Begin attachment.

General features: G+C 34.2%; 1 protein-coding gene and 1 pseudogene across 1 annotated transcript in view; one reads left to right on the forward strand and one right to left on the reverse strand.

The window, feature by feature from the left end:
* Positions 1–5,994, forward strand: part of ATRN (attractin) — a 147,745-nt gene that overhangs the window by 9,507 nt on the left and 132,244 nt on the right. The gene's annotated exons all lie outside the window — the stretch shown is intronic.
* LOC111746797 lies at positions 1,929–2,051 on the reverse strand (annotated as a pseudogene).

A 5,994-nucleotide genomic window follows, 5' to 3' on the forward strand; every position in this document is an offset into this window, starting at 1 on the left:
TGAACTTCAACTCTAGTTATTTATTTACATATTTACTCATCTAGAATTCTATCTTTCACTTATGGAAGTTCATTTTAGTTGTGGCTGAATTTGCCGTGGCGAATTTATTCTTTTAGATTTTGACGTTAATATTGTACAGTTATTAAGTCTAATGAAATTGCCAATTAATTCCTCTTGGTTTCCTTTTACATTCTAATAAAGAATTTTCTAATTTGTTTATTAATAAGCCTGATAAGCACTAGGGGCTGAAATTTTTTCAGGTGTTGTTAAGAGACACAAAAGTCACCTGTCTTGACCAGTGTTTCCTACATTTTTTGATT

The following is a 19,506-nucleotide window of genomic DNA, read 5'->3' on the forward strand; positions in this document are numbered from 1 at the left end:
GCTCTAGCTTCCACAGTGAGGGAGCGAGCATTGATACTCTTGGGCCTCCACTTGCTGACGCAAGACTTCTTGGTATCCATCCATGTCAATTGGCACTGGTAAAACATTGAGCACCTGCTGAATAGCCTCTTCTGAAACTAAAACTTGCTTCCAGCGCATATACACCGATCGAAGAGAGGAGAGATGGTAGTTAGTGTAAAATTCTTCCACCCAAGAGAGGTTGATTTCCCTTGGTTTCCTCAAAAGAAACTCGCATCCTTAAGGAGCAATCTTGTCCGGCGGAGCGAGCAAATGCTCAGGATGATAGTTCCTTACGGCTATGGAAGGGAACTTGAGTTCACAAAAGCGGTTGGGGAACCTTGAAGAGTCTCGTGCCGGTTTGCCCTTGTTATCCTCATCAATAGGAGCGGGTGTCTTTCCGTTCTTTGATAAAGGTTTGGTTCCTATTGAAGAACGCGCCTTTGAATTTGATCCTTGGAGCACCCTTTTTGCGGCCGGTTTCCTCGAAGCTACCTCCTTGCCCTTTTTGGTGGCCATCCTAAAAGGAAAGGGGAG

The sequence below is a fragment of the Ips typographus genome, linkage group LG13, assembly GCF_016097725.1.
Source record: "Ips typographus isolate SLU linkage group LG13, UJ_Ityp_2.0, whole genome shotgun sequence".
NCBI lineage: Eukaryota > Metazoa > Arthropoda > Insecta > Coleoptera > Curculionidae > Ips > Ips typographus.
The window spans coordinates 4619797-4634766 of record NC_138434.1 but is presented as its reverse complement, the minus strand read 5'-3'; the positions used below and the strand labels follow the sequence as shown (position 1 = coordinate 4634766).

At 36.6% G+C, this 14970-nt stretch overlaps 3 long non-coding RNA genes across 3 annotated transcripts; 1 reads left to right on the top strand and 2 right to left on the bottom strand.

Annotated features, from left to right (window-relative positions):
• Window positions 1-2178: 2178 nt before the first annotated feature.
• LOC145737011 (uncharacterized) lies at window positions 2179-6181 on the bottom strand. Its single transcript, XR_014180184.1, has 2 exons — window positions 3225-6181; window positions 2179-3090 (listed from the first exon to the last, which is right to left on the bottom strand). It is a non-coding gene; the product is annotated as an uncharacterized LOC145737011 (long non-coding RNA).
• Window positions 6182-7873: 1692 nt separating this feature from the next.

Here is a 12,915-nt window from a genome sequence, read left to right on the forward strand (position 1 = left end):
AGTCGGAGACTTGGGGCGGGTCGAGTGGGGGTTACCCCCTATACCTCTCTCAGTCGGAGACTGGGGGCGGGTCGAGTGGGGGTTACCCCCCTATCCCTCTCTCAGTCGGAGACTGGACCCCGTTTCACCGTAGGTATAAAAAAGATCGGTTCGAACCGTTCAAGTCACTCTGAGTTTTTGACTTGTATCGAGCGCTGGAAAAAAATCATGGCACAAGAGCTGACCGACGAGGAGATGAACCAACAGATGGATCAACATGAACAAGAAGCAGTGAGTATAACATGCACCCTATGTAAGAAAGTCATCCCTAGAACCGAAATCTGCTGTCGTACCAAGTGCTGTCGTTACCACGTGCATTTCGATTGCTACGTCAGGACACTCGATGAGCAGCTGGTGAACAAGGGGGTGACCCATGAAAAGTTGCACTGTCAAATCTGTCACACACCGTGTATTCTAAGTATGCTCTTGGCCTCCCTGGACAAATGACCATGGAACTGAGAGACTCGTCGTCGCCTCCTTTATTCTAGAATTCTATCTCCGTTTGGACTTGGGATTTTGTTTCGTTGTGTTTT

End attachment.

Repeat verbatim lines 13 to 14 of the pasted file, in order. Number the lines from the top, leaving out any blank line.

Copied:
At 36.6% G+C, this 14970-nt stretch overlaps 3 long non-coding RNA genes across 3 annotated transcripts; 1 reads left to right on the top strand and 2 right to left on the bottom strand.

Annotated features, from left to right (window-relative positions):